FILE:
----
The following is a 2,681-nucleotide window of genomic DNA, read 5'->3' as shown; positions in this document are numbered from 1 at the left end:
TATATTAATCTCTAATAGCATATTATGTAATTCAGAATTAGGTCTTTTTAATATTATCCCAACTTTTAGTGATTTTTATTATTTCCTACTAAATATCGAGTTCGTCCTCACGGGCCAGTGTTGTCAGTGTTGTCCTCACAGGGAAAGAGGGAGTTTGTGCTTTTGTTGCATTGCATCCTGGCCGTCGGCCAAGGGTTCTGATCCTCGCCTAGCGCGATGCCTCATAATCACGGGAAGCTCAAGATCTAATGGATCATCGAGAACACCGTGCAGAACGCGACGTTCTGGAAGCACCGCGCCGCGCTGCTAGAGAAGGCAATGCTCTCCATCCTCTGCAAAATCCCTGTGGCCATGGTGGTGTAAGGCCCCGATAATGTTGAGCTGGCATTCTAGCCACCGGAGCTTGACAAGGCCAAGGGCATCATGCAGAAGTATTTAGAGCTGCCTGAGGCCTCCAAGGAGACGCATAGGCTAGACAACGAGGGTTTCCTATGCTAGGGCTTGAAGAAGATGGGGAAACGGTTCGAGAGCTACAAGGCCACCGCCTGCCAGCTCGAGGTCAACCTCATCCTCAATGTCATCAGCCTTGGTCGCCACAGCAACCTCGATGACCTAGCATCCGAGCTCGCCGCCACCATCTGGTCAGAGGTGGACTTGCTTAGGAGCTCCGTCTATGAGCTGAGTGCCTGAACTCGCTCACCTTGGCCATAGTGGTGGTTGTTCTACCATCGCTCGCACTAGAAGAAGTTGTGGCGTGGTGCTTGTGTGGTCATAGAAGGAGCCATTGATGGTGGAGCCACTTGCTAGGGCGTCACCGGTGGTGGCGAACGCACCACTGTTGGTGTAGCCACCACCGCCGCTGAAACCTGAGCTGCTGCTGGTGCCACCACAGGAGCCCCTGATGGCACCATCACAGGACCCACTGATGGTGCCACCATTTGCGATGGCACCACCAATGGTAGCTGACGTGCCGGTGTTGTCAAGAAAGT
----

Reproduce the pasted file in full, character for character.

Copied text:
The following is a 2,681-nucleotide window of genomic DNA, read 5'->3' as shown; positions in this document are numbered from 1 at the left end:
TATATTAATCTCTAATAGCATATTATGTAATTCAGAATTAGGTCTTTTTAATATTATCCCAACTTTTAGTGATTTTTATTATTTCCTACTAAATATCGAGTTCGTCCTCACGGGCCAGTGTTGTCAGTGTTGTCCTCACAGGGAAAGAGGGAGTTTGTGCTTTTGTTGCATTGCATCCTGGCCGTCGGCCAAGGGTTCTGATCCTCGCCTAGCGCGATGCCTCATAATCACGGGAAGCTCAAGATCTAATGGATCATCGAGAACACCGTGCAGAACGCGACGTTCTGGAAGCACCGCGCCGCGCTGCTAGAGAAGGCAATGCTCTCCATCCTCTGCAAAATCCCTGTGGCCATGGTGGTGTAAGGCCCCGATAATGTTGAGCTGGCATTCTAGCCACCGGAGCTTGACAAGGCCAAGGGCATCATGCAGAAGTATTTAGAGCTGCCTGAGGCCTCCAAGGAGACGCATAGGCTAGACAACGAGGGTTTCCTATGCTAGGGCTTGAAGAAGATGGGGAAACGGTTCGAGAGCTACAAGGCCACCGCCTGCCAGCTCGAGGTCAACCTCATCCTCAATGTCATCAGCCTTGGTCGCCACAGCAACCTCGATGACCTAGCATCCGAGCTCGCCGCCACCATCTGGTCAGAGGTGGACTTGCTTAGGAGCTCCGTCTATGAGCTGAGTGCCTGAACTCGCTCACCTTGGCCATAGTGGTGGTTGTTCTACCATCGCTCGCACTAGAAGAAGTTGTGGCGTGGTGCTTGTGTGGTCATAGAAGGAGCCATTGATGGTGGAGCCACTTGCTAGGGCGTCACCGGTGGTGGCGAACGCACCACTGTTGGTGTAGCCACCACCGCCGCTGAAACCTGAGCTGCTGCTGGTGCCACCACAGGAGCCCCTGATGGCACCATCACAGGACCCACTGATGGTGCCACCATTTGCGATGGCACCACCAATGGTAGCTGACGTGCCGGTGTTGTCAAGAAAGT